Tag Archives: Conceptual Infrastructure

Regression

I grew up in a culture and era of “progress” as a near certainty, for both technological and social progress.

That certainty was always, to a great extent, naive and myopic. The evidence for greater skepticism was always there. But the 21st century has hammered this home.

One big example, which I have expressed before, is that in the 19th century America had the cultural technology to close down and replace a major political party; at some point since then we seem to have lost that technology.

Lately I keep thinking, as American government largely acts powerless to address large supply constraints challenging our economy, that this is another cultural retrogression. Recall the major wars of the 20th century, and how American leadership wrung its hands and frowned about price increases, but remarked solemnly that “the economy was running too hot” and it was simply up to the Federal Reserve to slow it down and lower demand? Hopefully the answer is no, because that is not what happened.

Much can be said about the difference, of course, including the fact that America does not have a remotely functional political system now. That’s a kind of retrogression, itself, but it’s even broader than that, in this learned helplessness toward economic challenges which this culture actively addressed, effectively, not that many generations ago.

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American Self-Endangerment

The past day or so, despite mass shootings and plague and everything else, some journalists and Democrats have tried making a story out of “Trump expressed approval of his supporters chanting ‘hang Mike Pence.’”

This is hapless in multiple ways. There’s really nothing substantive and new, here. All the remotely significant elements, just like the larger picture of the Capitol putsch, have been in front of us since the beginning: violent attack on political leaders’ workplace, carried out by Republican base with the encouragement of Republican leaders, very willing nonetheless to extend violence including hanging to leading Republicans including Pence, and most Republican leaders more concerned with circling the wagons as a party than with anything else. None of that’s new. The basis for this “story” seems to be “The Jan 6 committee has testimony that Meadows told colleagues that Trump said something to the effect that…” Come on, how do you not finish that with “Ferris passed out at 31 flavors.”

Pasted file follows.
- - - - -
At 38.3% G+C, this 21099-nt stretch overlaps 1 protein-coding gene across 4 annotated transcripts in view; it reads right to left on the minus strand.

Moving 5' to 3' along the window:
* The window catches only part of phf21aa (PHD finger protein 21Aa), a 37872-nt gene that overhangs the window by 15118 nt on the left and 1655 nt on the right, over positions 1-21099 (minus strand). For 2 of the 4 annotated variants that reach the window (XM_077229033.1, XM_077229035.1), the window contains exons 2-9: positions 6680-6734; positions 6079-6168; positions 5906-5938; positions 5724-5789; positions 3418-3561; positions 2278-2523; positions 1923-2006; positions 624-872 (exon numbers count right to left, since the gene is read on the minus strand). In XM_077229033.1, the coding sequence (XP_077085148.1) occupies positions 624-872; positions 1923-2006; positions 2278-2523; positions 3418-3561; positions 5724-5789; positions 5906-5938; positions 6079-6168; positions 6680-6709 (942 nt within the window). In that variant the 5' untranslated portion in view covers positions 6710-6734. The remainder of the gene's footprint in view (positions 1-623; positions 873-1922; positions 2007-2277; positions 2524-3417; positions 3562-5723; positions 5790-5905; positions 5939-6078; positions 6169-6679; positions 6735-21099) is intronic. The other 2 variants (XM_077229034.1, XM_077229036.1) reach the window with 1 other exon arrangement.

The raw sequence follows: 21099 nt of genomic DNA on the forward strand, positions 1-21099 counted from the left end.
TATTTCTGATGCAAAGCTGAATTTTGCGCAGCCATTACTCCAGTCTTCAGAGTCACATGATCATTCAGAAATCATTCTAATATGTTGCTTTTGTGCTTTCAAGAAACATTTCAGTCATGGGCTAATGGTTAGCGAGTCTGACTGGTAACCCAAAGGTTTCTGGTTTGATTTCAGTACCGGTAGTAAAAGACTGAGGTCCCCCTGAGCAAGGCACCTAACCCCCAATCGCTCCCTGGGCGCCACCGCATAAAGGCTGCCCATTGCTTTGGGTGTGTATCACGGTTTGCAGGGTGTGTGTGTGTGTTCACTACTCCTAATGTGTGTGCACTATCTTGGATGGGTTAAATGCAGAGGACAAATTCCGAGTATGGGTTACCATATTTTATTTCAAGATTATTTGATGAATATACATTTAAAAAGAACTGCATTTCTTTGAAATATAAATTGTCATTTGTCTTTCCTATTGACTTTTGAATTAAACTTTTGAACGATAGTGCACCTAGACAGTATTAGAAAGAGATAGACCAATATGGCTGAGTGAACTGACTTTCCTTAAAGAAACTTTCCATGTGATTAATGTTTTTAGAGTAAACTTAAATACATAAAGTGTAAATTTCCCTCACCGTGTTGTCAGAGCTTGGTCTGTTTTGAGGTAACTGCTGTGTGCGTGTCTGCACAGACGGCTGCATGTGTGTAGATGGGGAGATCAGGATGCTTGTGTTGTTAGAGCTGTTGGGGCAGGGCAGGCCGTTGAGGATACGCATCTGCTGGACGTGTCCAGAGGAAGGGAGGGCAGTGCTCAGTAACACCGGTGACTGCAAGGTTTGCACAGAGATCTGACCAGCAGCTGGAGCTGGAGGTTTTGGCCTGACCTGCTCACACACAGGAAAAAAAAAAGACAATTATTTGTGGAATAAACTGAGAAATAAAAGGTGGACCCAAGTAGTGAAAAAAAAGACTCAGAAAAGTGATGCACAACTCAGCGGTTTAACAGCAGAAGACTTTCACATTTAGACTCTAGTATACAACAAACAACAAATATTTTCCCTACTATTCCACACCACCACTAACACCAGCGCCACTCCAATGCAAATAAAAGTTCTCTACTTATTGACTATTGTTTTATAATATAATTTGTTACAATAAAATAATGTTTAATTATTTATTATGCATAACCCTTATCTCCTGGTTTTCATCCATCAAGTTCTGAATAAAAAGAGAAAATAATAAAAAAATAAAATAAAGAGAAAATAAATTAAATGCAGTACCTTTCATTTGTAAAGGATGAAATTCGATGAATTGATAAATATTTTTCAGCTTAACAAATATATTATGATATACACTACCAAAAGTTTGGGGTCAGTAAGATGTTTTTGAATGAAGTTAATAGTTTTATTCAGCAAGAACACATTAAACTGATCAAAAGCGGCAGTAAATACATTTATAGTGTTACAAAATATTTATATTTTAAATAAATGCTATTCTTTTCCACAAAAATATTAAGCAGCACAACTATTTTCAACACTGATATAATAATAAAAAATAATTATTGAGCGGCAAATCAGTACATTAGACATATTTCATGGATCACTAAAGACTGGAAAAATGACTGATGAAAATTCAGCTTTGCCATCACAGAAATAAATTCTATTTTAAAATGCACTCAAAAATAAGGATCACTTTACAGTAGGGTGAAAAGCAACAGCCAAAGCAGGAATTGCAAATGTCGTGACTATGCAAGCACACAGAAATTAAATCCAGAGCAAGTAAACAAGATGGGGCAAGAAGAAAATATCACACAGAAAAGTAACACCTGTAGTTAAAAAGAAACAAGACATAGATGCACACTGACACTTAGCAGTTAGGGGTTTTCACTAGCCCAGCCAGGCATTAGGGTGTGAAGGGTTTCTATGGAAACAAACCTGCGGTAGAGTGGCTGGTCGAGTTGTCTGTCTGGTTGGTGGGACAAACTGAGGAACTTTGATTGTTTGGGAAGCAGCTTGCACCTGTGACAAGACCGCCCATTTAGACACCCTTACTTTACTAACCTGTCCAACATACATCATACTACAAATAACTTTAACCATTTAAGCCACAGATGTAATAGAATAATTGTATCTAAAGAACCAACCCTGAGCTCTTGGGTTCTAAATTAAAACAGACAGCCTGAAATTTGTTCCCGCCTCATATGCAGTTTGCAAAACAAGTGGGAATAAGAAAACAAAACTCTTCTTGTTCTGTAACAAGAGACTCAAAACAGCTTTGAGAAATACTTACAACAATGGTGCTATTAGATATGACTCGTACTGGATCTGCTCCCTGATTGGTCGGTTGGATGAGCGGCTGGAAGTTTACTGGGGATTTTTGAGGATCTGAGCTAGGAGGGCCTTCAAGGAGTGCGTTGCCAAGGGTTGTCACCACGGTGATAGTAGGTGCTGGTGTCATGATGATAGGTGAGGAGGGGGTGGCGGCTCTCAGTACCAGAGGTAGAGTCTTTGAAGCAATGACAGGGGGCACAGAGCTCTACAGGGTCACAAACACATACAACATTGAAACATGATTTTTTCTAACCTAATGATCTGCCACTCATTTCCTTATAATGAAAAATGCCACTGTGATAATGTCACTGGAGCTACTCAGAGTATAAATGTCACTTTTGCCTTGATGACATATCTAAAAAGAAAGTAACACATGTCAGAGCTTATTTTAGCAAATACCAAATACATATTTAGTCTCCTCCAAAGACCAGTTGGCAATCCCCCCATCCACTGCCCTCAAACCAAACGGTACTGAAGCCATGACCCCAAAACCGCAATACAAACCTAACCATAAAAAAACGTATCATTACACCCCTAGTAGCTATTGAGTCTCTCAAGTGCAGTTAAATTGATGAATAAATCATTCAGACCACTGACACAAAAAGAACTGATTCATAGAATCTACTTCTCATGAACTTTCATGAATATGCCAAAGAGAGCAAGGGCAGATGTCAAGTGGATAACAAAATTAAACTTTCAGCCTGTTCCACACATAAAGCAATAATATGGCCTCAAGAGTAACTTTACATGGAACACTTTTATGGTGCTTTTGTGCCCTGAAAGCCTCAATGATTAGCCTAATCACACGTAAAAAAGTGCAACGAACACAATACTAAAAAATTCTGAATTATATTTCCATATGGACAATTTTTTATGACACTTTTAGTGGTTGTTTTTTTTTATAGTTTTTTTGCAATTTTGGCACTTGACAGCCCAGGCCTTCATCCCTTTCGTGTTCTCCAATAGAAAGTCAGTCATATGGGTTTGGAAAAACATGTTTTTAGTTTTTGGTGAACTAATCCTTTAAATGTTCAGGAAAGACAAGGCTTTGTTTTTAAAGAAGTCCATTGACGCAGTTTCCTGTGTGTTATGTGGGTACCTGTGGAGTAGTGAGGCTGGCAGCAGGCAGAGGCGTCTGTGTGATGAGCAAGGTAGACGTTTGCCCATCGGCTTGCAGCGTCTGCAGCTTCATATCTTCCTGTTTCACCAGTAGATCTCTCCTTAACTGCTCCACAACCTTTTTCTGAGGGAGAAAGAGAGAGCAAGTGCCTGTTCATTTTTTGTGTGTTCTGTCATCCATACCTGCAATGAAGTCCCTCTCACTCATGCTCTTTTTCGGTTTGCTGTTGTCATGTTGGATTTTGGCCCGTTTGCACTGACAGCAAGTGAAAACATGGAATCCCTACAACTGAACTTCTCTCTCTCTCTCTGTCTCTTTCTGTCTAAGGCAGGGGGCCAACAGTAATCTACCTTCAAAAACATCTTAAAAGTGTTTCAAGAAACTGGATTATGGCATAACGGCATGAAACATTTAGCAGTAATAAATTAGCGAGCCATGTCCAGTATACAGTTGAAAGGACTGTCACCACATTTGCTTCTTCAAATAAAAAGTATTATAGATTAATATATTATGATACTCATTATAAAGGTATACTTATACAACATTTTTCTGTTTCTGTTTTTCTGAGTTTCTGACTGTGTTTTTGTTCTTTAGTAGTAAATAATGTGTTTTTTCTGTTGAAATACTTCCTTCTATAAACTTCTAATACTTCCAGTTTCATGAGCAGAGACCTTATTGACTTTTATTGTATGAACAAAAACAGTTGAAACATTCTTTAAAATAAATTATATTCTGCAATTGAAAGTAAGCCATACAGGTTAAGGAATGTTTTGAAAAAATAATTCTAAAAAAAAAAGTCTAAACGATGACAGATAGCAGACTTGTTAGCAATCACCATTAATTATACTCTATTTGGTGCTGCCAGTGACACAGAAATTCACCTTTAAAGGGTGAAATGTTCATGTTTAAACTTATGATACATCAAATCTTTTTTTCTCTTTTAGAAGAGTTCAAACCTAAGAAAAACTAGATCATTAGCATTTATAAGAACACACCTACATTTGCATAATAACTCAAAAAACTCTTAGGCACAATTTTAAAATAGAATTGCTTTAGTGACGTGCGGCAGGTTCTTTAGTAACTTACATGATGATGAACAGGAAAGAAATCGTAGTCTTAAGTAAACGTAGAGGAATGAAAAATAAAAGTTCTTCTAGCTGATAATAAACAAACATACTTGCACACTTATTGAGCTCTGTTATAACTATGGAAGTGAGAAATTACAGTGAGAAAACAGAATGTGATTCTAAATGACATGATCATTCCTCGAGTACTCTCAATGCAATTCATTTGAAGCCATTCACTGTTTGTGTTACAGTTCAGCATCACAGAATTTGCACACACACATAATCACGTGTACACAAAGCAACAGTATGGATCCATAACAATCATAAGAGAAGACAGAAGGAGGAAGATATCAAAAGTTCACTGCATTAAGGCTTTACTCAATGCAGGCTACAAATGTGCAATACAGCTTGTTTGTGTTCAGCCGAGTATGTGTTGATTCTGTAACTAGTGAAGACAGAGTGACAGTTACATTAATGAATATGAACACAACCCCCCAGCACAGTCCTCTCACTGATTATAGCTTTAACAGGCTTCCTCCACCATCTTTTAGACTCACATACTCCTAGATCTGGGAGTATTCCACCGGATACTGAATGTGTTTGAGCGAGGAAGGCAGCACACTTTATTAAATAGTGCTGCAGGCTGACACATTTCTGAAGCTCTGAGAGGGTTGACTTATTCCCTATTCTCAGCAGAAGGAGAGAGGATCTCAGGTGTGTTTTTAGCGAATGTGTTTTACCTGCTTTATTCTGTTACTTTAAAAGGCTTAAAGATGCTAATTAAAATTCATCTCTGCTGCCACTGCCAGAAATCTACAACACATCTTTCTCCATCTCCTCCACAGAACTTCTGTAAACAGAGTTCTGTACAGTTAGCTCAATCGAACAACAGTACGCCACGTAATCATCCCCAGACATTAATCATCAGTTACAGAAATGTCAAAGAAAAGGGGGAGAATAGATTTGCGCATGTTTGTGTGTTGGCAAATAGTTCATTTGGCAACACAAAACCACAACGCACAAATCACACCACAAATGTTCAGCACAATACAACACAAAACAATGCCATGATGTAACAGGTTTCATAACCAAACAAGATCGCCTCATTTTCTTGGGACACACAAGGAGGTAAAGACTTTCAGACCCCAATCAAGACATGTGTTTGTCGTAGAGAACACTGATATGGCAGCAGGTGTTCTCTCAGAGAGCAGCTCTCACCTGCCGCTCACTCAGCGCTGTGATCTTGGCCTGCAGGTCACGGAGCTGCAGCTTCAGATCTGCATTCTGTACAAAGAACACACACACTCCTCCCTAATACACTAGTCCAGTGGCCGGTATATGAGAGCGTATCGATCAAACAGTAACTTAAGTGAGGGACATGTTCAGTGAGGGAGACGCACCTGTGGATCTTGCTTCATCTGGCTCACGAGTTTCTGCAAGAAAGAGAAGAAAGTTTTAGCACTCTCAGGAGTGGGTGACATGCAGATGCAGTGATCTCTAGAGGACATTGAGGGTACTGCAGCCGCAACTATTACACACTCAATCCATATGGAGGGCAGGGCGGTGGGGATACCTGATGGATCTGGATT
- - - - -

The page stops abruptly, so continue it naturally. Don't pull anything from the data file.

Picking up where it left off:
But there is perhaps something, here, which fits into an actual meaningful pattern. The elites trying to make this into a story seem, as best I can judge, to perceive something extra alarming in the fact that Republicans are not only comfortable with violence, they’re apparently comfortable with endangerment of themselves. Shouldn’t more of them break ranks, wonder the journalists. Shouldn’t more voters be turned off, wonder the Democrats. Isn’t this attachment to closing ranks, as a greater priority than even self-preservation, disturbing to people besides us, they all ask?

The answer they miss is that such priorities are widespread in our culture, certainly among its elites including journalists and Democrats.

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Senescence

The German physicist Max Planck said that science advances one funeral at a time. I concluded, years ago, that the concept is at least as relevant in other areas of our culture as in science.

As I think lately about the related (and very convincing) suggestion that people and institutions have generally fixed toolkits, of actions and language and conceptual frameworks, the gerontocracy atop American liberalism seems like an underappreciated contributor to the present failing state.

If humans’ fixed toolkits only really change much in response to a sense of existential threat, there is probably some elasticity in what triggers that. It seems very plausible that an elderly culture of elderly people is more difficult to shake up.

A lot of US political leadership has just aged in place for 30 years. It’s easy to poke fun at this, but I wonder if this has been even more damaging than suspected.